Description

Time-to-travel is a proxy measure of distance. Time-to-travel is one of a set of tools for assessing the impact on program coverage of distance of beneficiaries from program sites. The main advantage of using time to proxy distance is that a time measure generally takes into account factors relevant to travelling such as access to transportation or type of roads to name a few that are not typically considered when just considering the distance between two locations. Two villages may have the same distance from a clinic but if one village has paved roads and with access to transport facilities while the other doesn’t, then the time-to-travel for the latter would generally be longer than the former. The limitation of using time to proxy distance is that this data would generally be a self-report by the mother or the caregiver and is prone to either under- or over-estimation. However, as a rough and ready tool to assess effect of distance on coverage, proper analysis of this data will provide useful insight with regard to program coverage.

Data requirements

Data on time-to-travel can be collected from the outpatient care treatment cards and recorded using a tally sheet. In situations where data on time-to-travel is unavailable or unreported on the beneficiary cards, it can be gathered through a quick survey of carers of current program beneficiaries and program staff and then recorded and tabulated using a tally sheet.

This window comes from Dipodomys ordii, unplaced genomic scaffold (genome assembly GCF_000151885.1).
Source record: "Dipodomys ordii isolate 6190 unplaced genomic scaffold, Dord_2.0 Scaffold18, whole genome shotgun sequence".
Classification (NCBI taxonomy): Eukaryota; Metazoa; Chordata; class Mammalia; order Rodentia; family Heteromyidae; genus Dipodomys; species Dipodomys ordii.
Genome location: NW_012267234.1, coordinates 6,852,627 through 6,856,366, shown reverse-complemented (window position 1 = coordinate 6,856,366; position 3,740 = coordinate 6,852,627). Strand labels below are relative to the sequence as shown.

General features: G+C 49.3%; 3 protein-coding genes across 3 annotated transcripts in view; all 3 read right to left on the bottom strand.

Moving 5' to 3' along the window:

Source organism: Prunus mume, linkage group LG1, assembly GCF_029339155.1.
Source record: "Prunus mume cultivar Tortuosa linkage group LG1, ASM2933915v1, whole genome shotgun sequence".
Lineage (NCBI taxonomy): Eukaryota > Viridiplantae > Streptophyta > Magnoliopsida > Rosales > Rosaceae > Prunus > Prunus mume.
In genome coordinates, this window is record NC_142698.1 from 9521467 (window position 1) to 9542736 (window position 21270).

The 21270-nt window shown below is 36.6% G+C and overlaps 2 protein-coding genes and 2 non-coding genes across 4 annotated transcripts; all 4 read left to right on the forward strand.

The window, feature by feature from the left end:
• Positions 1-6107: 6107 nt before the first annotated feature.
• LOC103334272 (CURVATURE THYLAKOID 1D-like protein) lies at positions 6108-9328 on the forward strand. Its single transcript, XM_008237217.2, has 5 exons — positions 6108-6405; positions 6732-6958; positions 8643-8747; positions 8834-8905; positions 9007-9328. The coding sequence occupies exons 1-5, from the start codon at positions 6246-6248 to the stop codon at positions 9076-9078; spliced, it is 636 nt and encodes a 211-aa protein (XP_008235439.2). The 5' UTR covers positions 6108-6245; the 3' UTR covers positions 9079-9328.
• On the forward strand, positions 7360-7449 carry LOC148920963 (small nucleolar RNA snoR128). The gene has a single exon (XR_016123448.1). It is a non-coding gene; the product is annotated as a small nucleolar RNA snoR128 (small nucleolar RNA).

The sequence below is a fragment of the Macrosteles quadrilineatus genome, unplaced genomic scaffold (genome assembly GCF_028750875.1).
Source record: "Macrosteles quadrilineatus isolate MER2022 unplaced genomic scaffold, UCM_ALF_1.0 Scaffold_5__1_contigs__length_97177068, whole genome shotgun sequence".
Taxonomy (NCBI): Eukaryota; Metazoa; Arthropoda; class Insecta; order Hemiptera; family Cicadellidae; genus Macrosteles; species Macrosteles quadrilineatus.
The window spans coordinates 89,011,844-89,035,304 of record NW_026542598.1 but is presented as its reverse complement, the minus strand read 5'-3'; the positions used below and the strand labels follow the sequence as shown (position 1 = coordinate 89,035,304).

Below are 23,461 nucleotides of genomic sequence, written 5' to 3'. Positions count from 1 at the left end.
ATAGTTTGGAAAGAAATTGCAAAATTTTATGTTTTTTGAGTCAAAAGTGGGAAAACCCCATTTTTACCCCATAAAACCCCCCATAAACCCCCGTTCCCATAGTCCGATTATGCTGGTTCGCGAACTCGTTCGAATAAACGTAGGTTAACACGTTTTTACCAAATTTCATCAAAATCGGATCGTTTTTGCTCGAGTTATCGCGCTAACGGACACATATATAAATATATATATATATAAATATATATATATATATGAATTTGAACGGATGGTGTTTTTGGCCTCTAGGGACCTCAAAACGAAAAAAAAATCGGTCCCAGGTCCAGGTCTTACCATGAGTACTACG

Analysis of data

A graphical approach to analysing time-to-travel data is most informative. The tally sheet approach used for the other tools that use bar plots or histogram or Pareto charts to create plots by hand is also applicable to time-to-travel. Time (in either hours or minutes) will take up the first column of the tally sheet and the second column will be for the hash counts. Completion of this tally sheet will produce the bar plot of time-to-travel. These plots can also be made using a spreadsheet or a statistical package and will produce similar plots as those shown in Figure 1 and Figure 2. A template spreadsheet that will create time-to-travel plots is available here.

It is recommended that separate time-to-travel plots be made for active cases, admissions, formal discharges and defaulters. Figure 1 shows a plot of time-to-travel from home to program site for beneficiaries that were discharged as cured. Figure 2 shows a plot of time-travel from home to program site for defaulters.


Figure 1: Time-to-travel plots for formal discharges</p>

From FANTA technical reference page 34


Figure 2: Time-to-travel plots for defaulters

From FANTA technical reference page 34

Interpretation

In these examples, defaulters tend to live further away from the program site than patients that were discharged as cured, suggesting that time-to-travel is a possible cause of defaulting in this program. This information should be further investigated, corroborated and triangulated with information from defaulters over time, time-to-default, mapping of beneficiary locations, key informant interviews and case histories of defaulters.


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